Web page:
FHA Appraisal Guidelines
When searching for a new FHA mortgage, it’s wise to look beyond the list price (Source) and beware of falling in love too quickly (Source). There are warning signs not to buy that house that work also as FHA appraisal guidelines from the point of view of the prospective buyer (Source). You’ll likely need to pay for a few repairs before you move in (Source). Additionally, the house may not be what it seems. Here are six warning signs that you should walk away.
1. No Inspection
Some owners choose to sell their home as-is and will not allow a home inspection. Chances are the house that has significant problems and may be a more substantial home renovation project than anticipated. Without a home inspection, you won’t know if this home will be an investment or just a money pit.
2. The Smell Test
While you may not be a professional chef or taster with a remarkable sense of smell, you can use your olfactory senses when you tour a potential house. You want to look for whiffs of sewage, musty air, and even hints of smoke. These scents may indicate inadequate sewage piping, compromised walls or rugs, mold, and possibly pests.
On the other hand, if the property has a strong air freshener smell, you may want to be suspicious of the seller. The artificial perfume may be intended to cover an undesirable odor. For instance, a funny smell may mean the previous owner had too many cats that may have used the carpet instead of a litter box. That smell may mean that you need to completely rip up the carpet, deep clean, and replace it. It’s better to err on the side of caution.
3. The Roof Is Falling Apart
While the interior of the house may be staged well, don’t forget to go outside and check the roof. You’ll want to evaluate how the roof was installed, any poor-quality or missing shingles, areas of dry rot, and if the gutters are functioning.
The national average to install a new roof is about $7,748. A quick assessment during the house tour can help you know whether to walk away or if you should negotiate a lower purchasing price.
4. FHA Appraisal Guidelines: Located in a Flood Zone
Homes next to a beach or lake are obviously at risk of flood. However, homes do not need to be near a large body of water to be in a flood zone.
The Federal Emergency Management Agency, or FEMA, has several different flood zone classifications and a map to see if the property is in a flood zone. For example, you may live in a hurricane-prone community or located on a flood plain where the layout routes water onto your land.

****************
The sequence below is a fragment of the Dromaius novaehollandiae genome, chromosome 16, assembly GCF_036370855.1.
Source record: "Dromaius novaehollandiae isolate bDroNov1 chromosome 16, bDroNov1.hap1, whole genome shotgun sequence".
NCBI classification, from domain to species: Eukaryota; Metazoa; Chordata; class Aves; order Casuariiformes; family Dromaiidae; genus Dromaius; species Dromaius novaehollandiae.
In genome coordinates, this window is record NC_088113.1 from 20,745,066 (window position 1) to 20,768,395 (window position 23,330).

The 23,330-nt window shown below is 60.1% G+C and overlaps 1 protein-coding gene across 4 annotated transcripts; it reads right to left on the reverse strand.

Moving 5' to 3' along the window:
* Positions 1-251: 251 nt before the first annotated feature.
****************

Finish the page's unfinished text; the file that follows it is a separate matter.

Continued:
The cost of flood insurance is based on a few different factors, such as when the home was built, the number of floors, and the flood zone classification. If the property is in a flood zone, your mortgage company will likely require flood insurance. Get ready to walk away from this house or be sure to add this cost to your monthly budget.
5. Questionable Plumbing
Plumbing and water pressure are also potential deal-breakers. Plumbing problems may not be immediately evident. In addition to checking for water stains, taking note of sagging floors or ceilings, and the smell of mildew, there are a few other things you can do.
As you tour the house, test the faucets and flush the toilets. You’ll be able to see the water pressure, check for water discoloration or rust, and even identify any leaks.
Since significant repairs such as replumbing a house may cost you thousands of dollars, it may be better to move on and look for another home.
6. Compromised Foundation
Although it may be smart to get on your hands and knees to investigate the crawlspace of a potential house, you can also see signs of a bad foundation during a walkthrough. If you spot gaps around windows and doors, cracks in the drywall, peeling paint, cracks on the home’s exterior wall, or have difficulty shutting doors, the house may have a bad foundation.